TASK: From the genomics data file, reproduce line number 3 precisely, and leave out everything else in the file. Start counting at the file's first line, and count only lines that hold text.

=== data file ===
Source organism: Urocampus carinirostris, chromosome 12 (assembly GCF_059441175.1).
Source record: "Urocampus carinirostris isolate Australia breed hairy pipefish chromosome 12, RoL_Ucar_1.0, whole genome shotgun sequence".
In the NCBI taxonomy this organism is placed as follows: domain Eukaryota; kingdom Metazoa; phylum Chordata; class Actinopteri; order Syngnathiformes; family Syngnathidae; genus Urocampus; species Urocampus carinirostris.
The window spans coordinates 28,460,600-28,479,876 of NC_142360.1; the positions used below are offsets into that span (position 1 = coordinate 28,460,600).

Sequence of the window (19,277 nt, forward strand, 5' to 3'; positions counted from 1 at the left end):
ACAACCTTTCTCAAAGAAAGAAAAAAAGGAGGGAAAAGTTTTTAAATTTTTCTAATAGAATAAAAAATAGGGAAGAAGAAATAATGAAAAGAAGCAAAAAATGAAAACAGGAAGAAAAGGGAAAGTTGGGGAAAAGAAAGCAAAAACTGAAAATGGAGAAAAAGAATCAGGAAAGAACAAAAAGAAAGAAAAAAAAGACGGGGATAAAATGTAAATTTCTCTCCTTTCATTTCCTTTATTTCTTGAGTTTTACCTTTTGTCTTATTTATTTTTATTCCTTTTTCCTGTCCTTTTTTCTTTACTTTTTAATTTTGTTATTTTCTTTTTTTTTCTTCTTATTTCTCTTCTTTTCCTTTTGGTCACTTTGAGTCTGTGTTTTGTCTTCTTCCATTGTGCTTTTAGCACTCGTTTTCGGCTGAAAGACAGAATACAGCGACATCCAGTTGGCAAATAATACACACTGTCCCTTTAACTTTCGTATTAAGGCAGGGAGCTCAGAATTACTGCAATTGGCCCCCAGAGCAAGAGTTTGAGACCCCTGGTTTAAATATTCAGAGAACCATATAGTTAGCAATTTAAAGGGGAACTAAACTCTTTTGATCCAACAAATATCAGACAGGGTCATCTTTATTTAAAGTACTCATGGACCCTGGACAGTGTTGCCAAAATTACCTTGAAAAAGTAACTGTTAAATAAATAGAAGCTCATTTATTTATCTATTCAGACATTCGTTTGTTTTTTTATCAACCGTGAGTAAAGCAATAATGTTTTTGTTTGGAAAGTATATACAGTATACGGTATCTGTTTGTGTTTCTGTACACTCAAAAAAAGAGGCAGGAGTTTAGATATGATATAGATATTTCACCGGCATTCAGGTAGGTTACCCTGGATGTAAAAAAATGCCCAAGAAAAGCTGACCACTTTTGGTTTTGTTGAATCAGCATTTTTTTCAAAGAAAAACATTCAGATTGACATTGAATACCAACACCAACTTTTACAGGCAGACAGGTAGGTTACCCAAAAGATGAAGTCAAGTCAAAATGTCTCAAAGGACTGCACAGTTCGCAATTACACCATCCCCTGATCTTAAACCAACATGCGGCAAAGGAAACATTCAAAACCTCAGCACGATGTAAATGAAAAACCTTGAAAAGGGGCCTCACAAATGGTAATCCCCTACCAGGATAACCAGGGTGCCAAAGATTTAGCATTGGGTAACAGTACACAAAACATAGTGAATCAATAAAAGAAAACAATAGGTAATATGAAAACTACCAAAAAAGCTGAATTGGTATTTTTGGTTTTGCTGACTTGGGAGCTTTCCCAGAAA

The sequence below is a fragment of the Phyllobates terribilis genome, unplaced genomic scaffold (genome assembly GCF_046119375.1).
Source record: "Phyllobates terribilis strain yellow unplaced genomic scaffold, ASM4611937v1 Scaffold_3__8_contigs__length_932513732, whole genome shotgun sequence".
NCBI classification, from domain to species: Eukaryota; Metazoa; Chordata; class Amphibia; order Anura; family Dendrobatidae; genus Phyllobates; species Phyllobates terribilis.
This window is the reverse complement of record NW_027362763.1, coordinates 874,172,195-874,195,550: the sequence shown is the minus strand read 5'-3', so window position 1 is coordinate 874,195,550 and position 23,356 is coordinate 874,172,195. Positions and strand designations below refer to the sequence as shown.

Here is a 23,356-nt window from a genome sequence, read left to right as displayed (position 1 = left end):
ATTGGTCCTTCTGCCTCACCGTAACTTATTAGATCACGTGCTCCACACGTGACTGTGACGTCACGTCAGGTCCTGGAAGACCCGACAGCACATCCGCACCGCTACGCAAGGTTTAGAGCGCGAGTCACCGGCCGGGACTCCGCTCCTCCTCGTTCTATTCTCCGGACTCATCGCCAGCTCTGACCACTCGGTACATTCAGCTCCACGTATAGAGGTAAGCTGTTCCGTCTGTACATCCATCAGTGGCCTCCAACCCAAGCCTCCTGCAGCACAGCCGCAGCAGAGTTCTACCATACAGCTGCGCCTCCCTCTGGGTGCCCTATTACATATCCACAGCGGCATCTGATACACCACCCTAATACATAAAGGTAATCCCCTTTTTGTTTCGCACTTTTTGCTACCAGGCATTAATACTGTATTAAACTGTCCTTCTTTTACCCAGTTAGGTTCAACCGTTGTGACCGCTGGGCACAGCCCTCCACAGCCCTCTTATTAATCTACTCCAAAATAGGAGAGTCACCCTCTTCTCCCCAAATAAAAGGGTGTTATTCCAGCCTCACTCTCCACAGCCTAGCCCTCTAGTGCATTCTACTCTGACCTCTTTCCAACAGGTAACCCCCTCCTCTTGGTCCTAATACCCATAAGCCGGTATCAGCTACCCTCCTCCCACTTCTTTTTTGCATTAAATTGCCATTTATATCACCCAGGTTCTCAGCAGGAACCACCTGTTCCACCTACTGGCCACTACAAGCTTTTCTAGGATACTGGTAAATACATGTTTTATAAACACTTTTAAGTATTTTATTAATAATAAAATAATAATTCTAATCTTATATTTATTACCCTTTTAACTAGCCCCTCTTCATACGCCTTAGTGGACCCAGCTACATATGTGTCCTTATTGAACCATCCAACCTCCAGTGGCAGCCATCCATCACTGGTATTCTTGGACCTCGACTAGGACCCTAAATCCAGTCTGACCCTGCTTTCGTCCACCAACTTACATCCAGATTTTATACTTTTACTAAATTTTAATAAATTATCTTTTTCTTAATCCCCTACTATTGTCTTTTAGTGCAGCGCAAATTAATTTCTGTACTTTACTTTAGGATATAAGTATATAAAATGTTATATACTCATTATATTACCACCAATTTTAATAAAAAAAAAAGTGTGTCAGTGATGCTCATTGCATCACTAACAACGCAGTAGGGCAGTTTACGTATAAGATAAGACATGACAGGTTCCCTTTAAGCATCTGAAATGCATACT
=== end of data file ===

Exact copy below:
In the NCBI taxonomy this organism is placed as follows: domain Eukaryota; kingdom Metazoa; phylum Chordata; class Actinopteri; order Syngnathiformes; family Syngnathidae; genus Urocampus; species Urocampus carinirostris.